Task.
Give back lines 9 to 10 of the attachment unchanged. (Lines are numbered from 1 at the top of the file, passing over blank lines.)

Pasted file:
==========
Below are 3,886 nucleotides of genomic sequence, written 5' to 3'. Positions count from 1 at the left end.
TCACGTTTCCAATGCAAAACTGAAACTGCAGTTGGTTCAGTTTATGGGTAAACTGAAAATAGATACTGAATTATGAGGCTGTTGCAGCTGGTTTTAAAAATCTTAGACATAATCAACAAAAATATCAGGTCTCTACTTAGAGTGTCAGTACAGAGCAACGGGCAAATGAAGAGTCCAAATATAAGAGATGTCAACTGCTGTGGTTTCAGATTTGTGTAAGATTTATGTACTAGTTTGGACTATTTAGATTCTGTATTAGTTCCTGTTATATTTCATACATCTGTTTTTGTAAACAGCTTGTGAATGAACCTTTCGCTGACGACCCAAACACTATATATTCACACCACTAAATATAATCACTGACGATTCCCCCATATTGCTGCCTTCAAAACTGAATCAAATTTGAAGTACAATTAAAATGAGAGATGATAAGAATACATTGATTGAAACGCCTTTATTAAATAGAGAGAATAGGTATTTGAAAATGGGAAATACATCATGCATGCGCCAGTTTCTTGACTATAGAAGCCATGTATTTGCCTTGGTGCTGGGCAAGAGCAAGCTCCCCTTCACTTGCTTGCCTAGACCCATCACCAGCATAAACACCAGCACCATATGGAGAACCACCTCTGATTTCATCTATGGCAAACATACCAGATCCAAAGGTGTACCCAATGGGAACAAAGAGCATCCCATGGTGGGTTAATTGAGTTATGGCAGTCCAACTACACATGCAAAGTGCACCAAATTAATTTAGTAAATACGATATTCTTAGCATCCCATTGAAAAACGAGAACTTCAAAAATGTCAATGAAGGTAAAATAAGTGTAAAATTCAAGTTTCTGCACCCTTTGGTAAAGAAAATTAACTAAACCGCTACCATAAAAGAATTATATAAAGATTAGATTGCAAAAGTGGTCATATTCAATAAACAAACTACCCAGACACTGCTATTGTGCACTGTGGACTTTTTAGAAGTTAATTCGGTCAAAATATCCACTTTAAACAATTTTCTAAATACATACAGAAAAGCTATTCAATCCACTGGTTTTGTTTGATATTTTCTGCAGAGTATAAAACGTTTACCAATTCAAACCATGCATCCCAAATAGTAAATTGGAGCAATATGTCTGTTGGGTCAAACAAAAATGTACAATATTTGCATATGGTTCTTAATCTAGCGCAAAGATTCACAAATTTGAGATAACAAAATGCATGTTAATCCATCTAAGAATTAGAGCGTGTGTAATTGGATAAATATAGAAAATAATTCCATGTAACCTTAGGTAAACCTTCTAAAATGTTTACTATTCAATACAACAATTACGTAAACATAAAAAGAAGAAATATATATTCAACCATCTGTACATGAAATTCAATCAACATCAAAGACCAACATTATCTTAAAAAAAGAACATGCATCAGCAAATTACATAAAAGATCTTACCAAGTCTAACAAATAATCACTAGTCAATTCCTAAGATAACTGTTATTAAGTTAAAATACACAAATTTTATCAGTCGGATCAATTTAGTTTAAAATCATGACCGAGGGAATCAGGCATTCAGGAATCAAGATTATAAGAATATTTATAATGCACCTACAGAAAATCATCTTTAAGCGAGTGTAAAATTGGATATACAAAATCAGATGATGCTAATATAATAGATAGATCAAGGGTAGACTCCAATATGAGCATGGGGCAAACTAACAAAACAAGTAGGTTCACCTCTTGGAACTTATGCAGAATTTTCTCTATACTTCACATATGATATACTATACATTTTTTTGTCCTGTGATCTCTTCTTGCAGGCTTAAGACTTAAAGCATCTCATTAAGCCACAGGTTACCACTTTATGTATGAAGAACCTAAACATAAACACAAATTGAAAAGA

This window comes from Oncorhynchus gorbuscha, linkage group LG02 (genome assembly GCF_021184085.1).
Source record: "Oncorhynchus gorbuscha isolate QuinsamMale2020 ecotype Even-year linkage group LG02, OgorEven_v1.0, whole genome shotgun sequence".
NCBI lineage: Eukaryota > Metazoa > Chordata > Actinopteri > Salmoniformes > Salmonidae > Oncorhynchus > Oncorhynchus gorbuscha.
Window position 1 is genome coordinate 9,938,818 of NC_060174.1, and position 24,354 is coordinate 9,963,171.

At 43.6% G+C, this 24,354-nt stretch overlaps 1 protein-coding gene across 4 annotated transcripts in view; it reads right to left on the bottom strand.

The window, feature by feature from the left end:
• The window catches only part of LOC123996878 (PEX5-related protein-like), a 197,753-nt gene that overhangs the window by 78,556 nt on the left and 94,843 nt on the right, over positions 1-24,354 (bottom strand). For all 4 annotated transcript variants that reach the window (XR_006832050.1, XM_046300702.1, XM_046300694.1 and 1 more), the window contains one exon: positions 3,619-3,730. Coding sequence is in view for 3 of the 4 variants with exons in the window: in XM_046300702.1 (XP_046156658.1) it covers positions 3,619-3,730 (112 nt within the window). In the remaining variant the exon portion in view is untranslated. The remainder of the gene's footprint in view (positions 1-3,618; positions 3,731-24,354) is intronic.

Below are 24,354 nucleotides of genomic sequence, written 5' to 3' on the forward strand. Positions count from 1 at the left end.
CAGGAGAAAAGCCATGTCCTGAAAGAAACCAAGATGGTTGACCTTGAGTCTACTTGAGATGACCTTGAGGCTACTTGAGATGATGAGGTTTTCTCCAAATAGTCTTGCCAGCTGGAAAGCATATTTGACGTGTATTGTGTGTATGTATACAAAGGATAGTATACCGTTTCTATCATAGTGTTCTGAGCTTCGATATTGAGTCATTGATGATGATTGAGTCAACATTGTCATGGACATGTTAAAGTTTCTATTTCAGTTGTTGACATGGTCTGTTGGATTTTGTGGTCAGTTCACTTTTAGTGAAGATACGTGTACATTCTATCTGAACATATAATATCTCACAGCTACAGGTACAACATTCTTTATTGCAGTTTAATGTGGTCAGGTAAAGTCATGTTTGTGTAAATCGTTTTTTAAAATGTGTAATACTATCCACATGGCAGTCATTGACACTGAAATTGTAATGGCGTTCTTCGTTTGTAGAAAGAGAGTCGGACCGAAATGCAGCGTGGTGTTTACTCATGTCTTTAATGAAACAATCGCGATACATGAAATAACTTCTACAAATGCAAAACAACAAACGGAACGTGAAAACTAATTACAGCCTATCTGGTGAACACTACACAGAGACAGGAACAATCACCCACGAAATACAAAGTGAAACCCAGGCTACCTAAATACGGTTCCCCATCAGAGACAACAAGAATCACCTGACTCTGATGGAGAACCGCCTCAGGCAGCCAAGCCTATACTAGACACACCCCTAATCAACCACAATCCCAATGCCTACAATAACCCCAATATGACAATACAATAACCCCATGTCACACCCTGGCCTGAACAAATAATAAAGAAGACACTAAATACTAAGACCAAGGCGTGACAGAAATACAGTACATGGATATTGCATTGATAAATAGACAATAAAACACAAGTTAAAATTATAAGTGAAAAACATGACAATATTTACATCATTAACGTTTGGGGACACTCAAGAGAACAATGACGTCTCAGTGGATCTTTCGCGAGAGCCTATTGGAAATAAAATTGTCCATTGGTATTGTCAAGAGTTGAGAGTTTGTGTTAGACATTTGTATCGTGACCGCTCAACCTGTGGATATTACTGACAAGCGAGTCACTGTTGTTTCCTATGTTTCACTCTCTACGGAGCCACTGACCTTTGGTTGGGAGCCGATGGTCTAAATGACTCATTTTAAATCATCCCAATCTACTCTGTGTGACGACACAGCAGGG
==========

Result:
• The window catches only part of LOC123996878 (PEX5-related protein-like), a 197,753-nt gene that overhangs the window by 78,556 nt on the left and 94,843 nt on the right, over positions 1-24,354 (bottom strand). For all 4 annotated transcript variants that reach the window (XR_006832050.1, XM_046300702.1, XM_046300694.1 and 1 more), the window contains one exon: positions 3,619-3,730. Coding sequence is in view for 3 of the 4 variants with exons in the window: in XM_046300702.1 (XP_046156658.1) it covers positions 3,619-3,730 (112 nt within the window). In the remaining variant the exon portion in view is untranslated. The remainder of the gene's footprint in view (positions 1-3,618; positions 3,731-24,354) is intronic.

Below are 24,354 nucleotides of genomic sequence, written 5' to 3' on the forward strand. Positions count from 1 at the left end.